In early 2010, Sydney Brenner, wrote an article for the journal Philosophical Transactions of the Royal Society entitled ‘Sequences and consequences’. In this article, Brenner claims:
The new science of Systems Biology […] will fail because deducing models of function from the behaviour of a complex system is an inverse problem that is impossible to solve.
Brenner goes on to label Systems Biology “anti-reductionism“, and even calls it ‘low input, high throughput, no output‘ biology.
Now: far be it from me to criticise Sydney Brenner, arguably one of the great biologists of the 20th century. He was one of the fathers of Molecular Biology in the 60s and 70s; his work led directly or indirectly to the discovery of tRNA and mRNA, the elucidation of the genetic code and the development of the central dogma of molecular biology (i.e. that information flows from nucleic acid to protein). He practically single-handedly established C. elegans as a model organism and the research on this organism and its genetics played a big role in the development of the Human Genome Project. For his research on genetic regulation of organ development and programmed cell death, he was awarded the Nobel Prize in Physiology (along with Robert Horvitz and John Sulston).
Nevertheless, it seems to me that Brenner’s article is basing its critique of Systems Biology on a narrow and even incorrect definition of what Systems Biology is and does. Brenner is basically claiming that all of Systems Biology is nothing more than top-down simulation and high-throughput measurements. This simply is not true. For the part that I can speak of (the simulation part), there are many many systems biologists who are working on the problem of systemic behaviour with a bottom-up approach, and are very consciously basing their efforts on the work and achievements of molecular biologists of decades past (which Brenner is exalting in the aforementioned article). So not all Systems Biology is “black box modelling”, but this is not to say that inverse modelling is pointless. When there is no other information about a system other that its observed behaviour, then inverse modelling is very appropriate, and can be used to improve our understanding, until more information about the parts can be collected and forward modelling can be applied. George Box famously and repeatedly wrote that ‘all models are wrong, but some are useful‘. Physicists and engineers do not need to be convinced of the usefulness of holistic approaches to systems with complex, non-linear, and emerging behaviours, because they have been applying them successfully on a daily basis, for decades. Brenner’s unfair criticism is an indication of the work that we still need to do to convince many biologists.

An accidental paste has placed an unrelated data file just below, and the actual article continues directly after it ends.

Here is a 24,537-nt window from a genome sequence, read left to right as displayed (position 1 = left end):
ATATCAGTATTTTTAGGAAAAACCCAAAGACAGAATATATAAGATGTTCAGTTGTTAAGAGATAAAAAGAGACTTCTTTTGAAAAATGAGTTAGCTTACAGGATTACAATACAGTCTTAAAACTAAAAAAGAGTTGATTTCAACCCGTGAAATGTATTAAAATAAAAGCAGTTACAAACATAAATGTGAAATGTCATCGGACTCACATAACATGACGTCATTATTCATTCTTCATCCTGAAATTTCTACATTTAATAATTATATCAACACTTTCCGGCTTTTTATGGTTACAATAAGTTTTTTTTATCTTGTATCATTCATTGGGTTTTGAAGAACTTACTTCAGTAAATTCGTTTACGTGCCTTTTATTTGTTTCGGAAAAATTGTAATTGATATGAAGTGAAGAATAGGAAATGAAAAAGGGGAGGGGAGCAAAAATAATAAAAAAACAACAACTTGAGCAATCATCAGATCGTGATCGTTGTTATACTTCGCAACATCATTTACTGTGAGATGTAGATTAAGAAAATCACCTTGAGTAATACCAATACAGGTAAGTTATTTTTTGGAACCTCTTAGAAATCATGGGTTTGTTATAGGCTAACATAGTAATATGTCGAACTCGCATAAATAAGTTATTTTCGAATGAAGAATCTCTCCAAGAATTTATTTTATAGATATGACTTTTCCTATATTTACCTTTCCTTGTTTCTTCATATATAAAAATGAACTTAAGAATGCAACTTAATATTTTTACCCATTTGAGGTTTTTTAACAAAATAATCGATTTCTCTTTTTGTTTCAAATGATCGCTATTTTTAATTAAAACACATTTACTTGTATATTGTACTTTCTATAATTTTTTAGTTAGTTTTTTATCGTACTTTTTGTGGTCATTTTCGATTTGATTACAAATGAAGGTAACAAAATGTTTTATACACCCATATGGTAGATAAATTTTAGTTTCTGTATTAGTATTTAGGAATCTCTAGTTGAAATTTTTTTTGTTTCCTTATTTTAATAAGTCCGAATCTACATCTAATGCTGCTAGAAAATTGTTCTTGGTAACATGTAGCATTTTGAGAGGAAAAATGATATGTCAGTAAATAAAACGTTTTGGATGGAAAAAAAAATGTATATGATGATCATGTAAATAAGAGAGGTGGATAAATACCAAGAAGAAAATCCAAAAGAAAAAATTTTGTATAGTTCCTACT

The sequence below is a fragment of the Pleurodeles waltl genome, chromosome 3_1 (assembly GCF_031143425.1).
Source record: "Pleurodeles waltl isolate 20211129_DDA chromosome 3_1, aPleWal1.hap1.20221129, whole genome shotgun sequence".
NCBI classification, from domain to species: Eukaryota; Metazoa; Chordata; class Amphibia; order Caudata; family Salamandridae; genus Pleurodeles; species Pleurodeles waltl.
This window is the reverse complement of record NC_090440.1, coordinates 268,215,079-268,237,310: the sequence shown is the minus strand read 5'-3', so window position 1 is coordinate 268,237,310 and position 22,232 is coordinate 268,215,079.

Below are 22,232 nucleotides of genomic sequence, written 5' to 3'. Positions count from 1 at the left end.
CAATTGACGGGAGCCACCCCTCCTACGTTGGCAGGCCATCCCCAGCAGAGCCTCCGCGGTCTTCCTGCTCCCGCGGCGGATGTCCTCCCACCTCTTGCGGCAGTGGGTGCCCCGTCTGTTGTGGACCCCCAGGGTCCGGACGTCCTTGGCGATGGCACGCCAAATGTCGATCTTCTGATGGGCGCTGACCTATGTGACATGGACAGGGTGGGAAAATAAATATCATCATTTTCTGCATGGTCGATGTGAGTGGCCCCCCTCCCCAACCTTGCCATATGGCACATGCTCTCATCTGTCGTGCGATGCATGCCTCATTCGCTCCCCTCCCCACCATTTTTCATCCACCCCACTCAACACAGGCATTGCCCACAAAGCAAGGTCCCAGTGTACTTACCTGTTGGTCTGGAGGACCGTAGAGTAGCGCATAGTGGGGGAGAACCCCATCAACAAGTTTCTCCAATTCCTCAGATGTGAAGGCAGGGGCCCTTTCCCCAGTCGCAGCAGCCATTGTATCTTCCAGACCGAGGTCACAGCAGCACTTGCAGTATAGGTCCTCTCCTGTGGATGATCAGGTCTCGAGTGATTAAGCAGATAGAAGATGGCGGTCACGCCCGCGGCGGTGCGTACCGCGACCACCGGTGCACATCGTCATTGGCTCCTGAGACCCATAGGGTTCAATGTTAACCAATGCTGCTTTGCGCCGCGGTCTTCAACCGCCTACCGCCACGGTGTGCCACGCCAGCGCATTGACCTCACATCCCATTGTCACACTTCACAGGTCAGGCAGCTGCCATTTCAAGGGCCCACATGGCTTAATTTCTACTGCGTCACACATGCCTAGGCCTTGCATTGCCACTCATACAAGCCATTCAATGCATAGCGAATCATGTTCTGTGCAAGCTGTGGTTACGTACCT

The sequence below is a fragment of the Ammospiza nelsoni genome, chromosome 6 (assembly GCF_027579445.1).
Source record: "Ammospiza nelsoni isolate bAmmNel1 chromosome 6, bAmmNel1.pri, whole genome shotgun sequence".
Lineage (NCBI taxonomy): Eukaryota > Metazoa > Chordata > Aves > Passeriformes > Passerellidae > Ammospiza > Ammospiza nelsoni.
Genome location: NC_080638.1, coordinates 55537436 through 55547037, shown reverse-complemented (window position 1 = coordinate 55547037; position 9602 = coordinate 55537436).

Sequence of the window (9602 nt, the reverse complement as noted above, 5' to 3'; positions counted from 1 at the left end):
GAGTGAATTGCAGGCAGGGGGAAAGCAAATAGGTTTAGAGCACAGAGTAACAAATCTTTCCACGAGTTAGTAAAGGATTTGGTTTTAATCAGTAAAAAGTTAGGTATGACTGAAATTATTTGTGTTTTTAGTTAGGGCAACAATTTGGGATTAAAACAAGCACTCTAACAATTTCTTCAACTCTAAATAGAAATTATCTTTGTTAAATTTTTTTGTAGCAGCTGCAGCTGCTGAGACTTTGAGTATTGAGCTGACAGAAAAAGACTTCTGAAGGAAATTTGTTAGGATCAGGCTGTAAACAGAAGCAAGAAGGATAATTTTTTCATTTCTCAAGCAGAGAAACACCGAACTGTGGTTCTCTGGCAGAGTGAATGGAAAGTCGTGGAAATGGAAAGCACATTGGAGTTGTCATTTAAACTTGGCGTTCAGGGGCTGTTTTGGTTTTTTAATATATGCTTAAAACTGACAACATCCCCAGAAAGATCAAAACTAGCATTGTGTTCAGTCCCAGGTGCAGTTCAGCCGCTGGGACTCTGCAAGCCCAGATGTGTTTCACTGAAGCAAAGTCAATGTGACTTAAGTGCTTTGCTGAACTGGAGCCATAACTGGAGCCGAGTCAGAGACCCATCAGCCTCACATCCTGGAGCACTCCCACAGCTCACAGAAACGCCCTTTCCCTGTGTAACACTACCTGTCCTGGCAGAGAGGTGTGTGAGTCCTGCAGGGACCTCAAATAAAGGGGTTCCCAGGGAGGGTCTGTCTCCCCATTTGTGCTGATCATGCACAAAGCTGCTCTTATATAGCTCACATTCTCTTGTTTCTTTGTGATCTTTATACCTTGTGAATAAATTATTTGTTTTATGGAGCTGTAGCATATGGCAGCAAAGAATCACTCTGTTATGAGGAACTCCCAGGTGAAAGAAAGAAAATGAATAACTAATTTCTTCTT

I would also contend that many of the approaches that Brenner does put forward as the correct solution to the problem of complexity in biology are in fact Systems Biology approaches. In my view, the research programmes of several Systems Biology research centres, including both my former (MCISB) and current (LCSB) homes, are not at all far away from what Brenner has in mind. For further proof of this, one can contrast Brenner’s CELLMAP idea with the Virtual Cell initiative. Systems Biology is already doing middle-out.
For a (kind of) rebuttal to Brenner’s paper, but mainly for an overview of how far Systems Biology has come, you can read this article by Athel Cornish-Bowden, in which he replies to Sydney Brenner:
It takes a certain amount of chutzpah for a molecular biologist (whose field was memorably defined by Erwin Chargaff as “the practice of biochemistry without a license”) to make that particular criticism […]
For a more accurate definition of what systems biologists mean when they speak against reductionism and promote the holistic approach, I always appreciate Yuri Lazebnik’s ‘Can a biologist fix a radio? Or, what I learned while studying apoptosis‘, which is not only didactic but also very amusing.
Finally, for a rather different view on the importance of genes (which not only contradicts Brenner’s claims, but also radically opposes the classical view of ‘living organisms as vehicles for the replication of genes‘ as proposed by Richard Dawkins), and a brilliant explanation of emergent behaviour in living organisms, I thoroughly recommend Denis Noble’s book, The Music of Life. Noble, as the creator of the Virtual Heart, has been living proof that Systems Biology works, even before the term ‘Systems Biology’ existed (his original cardiac model was published back in 1960).
In the end, it comes down to definitions. I cannot help but feel that we, as systems biologists, are somewhat at fault here. Systems Biology is notoriously ill-defined as a principle, partly because of its multidisciplinary nature, partly because it often serves as a ‘hook’ to attract funding for all kinds of research. In my mind, a trench war over whether we should focus on studying just the parts or just the whole is missing the point. Systems Biology should be about understanding the parts in terms of the whole, and bringing everything together.